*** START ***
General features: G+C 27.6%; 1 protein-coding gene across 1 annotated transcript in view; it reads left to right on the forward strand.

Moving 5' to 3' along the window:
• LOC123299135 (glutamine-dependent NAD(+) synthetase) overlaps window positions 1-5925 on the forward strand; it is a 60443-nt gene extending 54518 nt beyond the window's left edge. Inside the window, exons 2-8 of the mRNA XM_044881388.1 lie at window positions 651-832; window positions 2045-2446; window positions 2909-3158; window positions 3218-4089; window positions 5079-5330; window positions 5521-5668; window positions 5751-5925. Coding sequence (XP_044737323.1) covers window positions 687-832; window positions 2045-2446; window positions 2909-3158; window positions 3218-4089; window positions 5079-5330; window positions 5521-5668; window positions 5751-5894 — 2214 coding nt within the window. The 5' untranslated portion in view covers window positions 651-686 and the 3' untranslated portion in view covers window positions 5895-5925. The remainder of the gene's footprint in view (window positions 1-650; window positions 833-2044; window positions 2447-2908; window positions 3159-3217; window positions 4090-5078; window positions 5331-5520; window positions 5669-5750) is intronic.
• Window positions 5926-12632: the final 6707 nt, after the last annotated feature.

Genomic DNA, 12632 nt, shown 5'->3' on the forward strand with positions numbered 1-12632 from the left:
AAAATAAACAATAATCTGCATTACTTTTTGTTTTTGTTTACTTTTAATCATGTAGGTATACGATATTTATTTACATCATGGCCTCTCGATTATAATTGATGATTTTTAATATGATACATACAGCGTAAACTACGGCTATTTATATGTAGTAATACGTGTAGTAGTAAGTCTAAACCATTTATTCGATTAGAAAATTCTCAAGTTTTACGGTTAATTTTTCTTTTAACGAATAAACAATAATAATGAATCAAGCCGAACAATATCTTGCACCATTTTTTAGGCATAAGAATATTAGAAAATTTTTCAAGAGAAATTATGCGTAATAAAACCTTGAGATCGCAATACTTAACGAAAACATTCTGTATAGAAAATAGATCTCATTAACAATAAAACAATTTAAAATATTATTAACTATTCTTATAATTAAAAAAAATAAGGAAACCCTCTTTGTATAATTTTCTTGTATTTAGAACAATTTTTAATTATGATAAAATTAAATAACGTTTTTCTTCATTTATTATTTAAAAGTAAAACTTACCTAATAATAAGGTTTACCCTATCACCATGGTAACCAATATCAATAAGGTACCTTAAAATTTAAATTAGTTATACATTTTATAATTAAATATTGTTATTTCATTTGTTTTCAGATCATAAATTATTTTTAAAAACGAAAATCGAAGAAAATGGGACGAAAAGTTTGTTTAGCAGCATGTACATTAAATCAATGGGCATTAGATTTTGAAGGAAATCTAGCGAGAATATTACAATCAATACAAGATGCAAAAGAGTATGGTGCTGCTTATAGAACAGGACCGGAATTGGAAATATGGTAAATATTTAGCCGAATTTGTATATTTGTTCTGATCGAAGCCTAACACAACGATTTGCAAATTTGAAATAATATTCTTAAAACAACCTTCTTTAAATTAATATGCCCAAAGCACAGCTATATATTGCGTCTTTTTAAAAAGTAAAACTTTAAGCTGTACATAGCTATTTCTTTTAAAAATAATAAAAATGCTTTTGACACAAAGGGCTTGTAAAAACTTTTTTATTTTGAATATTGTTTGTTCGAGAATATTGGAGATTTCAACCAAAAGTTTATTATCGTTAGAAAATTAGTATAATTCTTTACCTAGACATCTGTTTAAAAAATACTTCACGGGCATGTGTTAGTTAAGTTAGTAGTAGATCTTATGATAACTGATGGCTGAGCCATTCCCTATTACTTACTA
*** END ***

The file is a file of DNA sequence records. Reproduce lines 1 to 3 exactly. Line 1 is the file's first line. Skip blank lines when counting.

General features: G+C 27.6%; 1 protein-coding gene across 1 annotated transcript in view; it reads left to right on the forward strand.

Moving 5' to 3' along the window:
• LOC123299135 (glutamine-dependent NAD(+) synthetase) overlaps window positions 1-5925 on the forward strand; it is a 60443-nt gene extending 54518 nt beyond the window's left edge. Inside the window, exons 2-8 of the mRNA XM_044881388.1 lie at window positions 651-832; window positions 2045-2446; window positions 2909-3158; window positions 3218-4089; window positions 5079-5330; window positions 5521-5668; window positions 5751-5925. Coding sequence (XP_044737323.1) covers window positions 687-832; window positions 2045-2446; window positions 2909-3158; window positions 3218-4089; window positions 5079-5330; window positions 5521-5668; window positions 5751-5894 — 2214 coding nt within the window. The 5' untranslated portion in view covers window positions 651-686 and the 3' untranslated portion in view covers window positions 5895-5925. The remainder of the gene's footprint in view (window positions 1-650; window positions 833-2044; window positions 2447-2908; window positions 3159-3217; window positions 4090-5078; window positions 5331-5520; window positions 5669-5750) is intronic.